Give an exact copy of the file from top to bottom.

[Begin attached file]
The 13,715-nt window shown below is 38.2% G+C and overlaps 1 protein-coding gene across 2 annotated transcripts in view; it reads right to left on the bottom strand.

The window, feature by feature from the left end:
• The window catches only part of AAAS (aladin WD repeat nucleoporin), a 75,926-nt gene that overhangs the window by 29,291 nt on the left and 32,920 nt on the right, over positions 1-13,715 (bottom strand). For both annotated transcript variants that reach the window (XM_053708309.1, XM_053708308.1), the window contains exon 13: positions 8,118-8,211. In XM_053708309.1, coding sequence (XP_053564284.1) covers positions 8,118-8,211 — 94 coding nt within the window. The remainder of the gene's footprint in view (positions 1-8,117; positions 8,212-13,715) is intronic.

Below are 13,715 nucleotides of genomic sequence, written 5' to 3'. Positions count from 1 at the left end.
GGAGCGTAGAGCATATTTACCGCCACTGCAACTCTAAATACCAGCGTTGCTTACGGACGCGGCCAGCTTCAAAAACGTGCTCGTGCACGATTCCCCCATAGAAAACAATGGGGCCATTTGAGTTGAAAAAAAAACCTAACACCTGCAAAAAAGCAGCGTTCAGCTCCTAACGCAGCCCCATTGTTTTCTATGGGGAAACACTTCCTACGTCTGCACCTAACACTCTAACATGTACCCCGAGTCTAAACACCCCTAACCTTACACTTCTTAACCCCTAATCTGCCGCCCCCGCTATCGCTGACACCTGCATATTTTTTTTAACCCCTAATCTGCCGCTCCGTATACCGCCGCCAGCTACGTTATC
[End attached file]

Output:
The 13,715-nt window shown below is 38.2% G+C and overlaps 1 protein-coding gene across 2 annotated transcripts in view; it reads right to left on the bottom strand.

The window, feature by feature from the left end:
• The window catches only part of AAAS (aladin WD repeat nucleoporin), a 75,926-nt gene that overhangs the window by 29,291 nt on the left and 32,920 nt on the right, over positions 1-13,715 (bottom strand). For both annotated transcript variants that reach the window (XM_053708309.1, XM_053708308.1), the window contains exon 13: positions 8,118-8,211. In XM_053708309.1, coding sequence (XP_053564284.1) covers positions 8,118-8,211 — 94 coding nt within the window. The remainder of the gene's footprint in view (positions 1-8,117; positions 8,212-13,715) is intronic.

Below are 13,715 nucleotides of genomic sequence, written 5' to 3'. Positions count from 1 at the left end.
GGAGCGTAGAGCATATTTACCGCCACTGCAACTCTAAATACCAGCGTTGCTTACGGACGCGGCCAGCTTCAAAAACGTGCTCGTGCACGATTCCCCCATAGAAAACAATGGGGCCATTTGAGTTGAAAAAAAAACCTAACACCTGCAAAAAAGCAGCGTTCAGCTCCTAACGCAGCCCCATTGTTTTCTATGGGGAAACACTTCCTACGTCTGCACCTAACACTCTAACATGTACCCCGAGTCTAAACACCCCTAACCTTACACTTCTTAACCCCTAATCTGCCGCCCCCGCTATCGCTGACACCTGCATATTTTTTTTAACCCCTAATCTGCCGCTCCGTATACCGCCGCCAGCTACGTTATC